Foreign Policy Blogs

President Obama's New Pentagon, Afghanistan Team Signals New Direction

President Obama’s expected and whispered about Pentagon reshuffle heralds the likelihood of a rather more rapid draw down in Afghanistan than has been entertained so far.  The reshuffle also suggests that in one swift move, President Obama is looking to get the CIA and the Pentagon entire to cooperate on, and finish up well, what he hopes is the last leg of his run at the war in Afghanistan.

The White House will announce on Thursday  that President Obama has chosen current Director of Central Intelligence, former Congressman and former Clinton Chief of Staff Leon Panetta as the next Secretary of Defense.  The current Secretary of Defense, Robert Gates is likely to leave office during the summer; in the event Panetta will likely have a swift confirmation through the Senate due in no small part thanks to his rich friendships there.  There are rumors and foresworn opinions that once in office in the Pentagon Panetta will slash the Pentagon budget, forcing a much more rapid exit out of Afghanistan than was thought credible.

In Panetta’s place, the president is known to have picked the current Afghanistan NATO commander in Afghanistan General David Petraeus to head the CIA.  There can be little doubt that this move will ensure that the CIA and its leadership will soon be well-versed in insurgency and counterinsurgency doctrines.  This, as the spring thaw unleashes devastating, catapulting waves of violence across the peaks and valleys of Afghanistan.

Intelligence and counterintelligence  has played a tremendously important role in the conduct of the war in Afghanistan.  Now, as news of the release of jailed insurgents proliferates the airwaves and the electronic ether, and on its heels, news of another in a series murders and attacks committed by supposedly friendly Afghan soldiers bleeds through the evening broadcast, it has become increasingly urgent that U.S and NATO soldiers be able to tell apart friend from foe and once told and set apart, the soldiers on the ground must be able the occurrence of other similar events.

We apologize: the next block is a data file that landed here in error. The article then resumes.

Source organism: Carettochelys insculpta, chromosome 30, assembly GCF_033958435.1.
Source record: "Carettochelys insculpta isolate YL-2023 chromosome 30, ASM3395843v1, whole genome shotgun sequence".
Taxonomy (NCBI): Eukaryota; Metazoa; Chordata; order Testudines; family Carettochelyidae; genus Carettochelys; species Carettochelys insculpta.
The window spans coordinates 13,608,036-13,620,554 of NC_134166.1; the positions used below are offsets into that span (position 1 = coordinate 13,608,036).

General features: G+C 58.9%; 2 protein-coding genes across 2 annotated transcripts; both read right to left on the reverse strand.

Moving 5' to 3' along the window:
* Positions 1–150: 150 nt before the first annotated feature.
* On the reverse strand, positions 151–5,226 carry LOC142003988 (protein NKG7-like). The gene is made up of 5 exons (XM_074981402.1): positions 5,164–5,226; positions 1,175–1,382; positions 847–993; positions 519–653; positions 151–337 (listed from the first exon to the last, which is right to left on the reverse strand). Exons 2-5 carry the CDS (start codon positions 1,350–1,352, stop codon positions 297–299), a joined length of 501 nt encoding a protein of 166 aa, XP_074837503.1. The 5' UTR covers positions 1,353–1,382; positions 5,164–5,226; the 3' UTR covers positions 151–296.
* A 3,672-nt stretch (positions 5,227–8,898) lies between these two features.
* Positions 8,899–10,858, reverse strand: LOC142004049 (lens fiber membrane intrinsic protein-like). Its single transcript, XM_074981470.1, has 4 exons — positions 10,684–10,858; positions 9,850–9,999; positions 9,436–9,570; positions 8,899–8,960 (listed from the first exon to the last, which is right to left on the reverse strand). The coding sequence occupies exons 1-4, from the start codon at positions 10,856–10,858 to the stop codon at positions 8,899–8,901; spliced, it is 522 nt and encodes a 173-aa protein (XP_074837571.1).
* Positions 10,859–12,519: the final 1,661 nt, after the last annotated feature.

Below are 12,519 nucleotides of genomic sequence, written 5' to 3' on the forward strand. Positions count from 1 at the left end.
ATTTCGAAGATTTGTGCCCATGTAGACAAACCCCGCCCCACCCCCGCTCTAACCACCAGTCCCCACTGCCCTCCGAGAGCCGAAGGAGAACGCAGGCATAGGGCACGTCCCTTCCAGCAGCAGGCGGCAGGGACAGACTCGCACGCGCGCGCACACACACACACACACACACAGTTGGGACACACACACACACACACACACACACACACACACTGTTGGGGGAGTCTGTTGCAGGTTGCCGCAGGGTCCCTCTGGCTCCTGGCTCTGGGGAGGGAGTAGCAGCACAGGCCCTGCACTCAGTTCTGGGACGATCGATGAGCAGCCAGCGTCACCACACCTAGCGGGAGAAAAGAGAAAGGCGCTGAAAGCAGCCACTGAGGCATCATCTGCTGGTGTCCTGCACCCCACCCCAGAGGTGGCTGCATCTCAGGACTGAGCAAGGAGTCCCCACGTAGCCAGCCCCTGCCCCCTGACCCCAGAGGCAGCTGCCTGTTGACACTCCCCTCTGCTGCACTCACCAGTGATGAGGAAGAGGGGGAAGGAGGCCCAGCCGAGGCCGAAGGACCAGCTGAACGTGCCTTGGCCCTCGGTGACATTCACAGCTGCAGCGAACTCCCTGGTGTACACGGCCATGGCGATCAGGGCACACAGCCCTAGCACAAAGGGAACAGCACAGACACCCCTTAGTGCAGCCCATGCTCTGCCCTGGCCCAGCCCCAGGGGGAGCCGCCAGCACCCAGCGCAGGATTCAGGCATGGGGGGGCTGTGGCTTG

This is likely to be a difficult turn even with the proposed investment in wider use of biometric technology.  Still, the real time assessments that must be done to tell apart a signal from cheap talk will have to become a center-point of the war effort, and its more than likely that General David Petraeus will eventually take his place in Langley in order to transition the intelligence effort in Afghanistan to reflect the dangerous realities in that country. No doubt given a much more assertive CIA that has to fend off the less than satisfying moves of its partner organizations in odd countries, General Petraeus is likely to reassert the dominance of what many consider to be a more militarized CIA.

Nevertheless, there are those who, like me, are properly concerned that the departures of these respected leaders from their nearly god-given roles might imply instability for what remains of the war effort in Afghanistan.  There’s certainly room to worry but, perhaps, little need; President Obama has worked hard to square that circle.  First, he is known to have chosen former -and wildly successful-Ambassador to Iraq Ryan Crocker as the man who will replace as Ambassador to Afghanistan the disastrously impolitic General Karl Eikenberry. For sometime at least this move might well reunite the political and military dream team of Crocker and Petraeus.  Concerned stakeholders in Washington D.C and Kabul will surely think this good news.

Secondly General Petraeus’ replacement is known to be current Deputy Commander of the U.S Central Command (Centcom), Marine Lt. General John Allen, a marine with experience in intelligence and rich contacts in defense think tanks like the Center for Strategic and International Studies (CSIS) and the Council on Foreign Relations.  That’s a fairly rich resume for a man who’s likely to lead a more intelligence heavy war effort in concert with a new CIA Director who also boasts a rich military resume.

Concerned Americans and soldiers on the ground are sure to have their worried allayed that Lt. General Allen has all the requisite skills to maneuver the U.S out of Afghanistan, even while holding down the real estate U.S and NATO soldiers have taken from the Taliban.  He would not have been President Obama’s pick otherwise.  His nomination along with the Leon Panetta’s and David Petraeus’s office shuffle might well kick start a stronger running engine in the war waged and the settled peace delivered in Afghanistan.



Faheem Haider

Faheem Haider is a political analyst, writer and artist. He holds advanced research degrees in political economy, political theory and the political economy of development from the London School of Economics and Political Science and New York University. He also studied political psychology at Columbia University. During long stints away from his beloved Washington Square Park, he studied peace and conflict resolution and French history and European politics at the American University in Washington DC and the University of Paris, respectively.

Faheem has research expertise in democratic theory and the political economy of democracy in South Asia. In whatever time he has to spare, Faheem paints, writes, and edits his own blog on the photographic image and its relationship to the political narrative of fascist, liberal and progressivist art.

That work and associated writing can be found at the following link:

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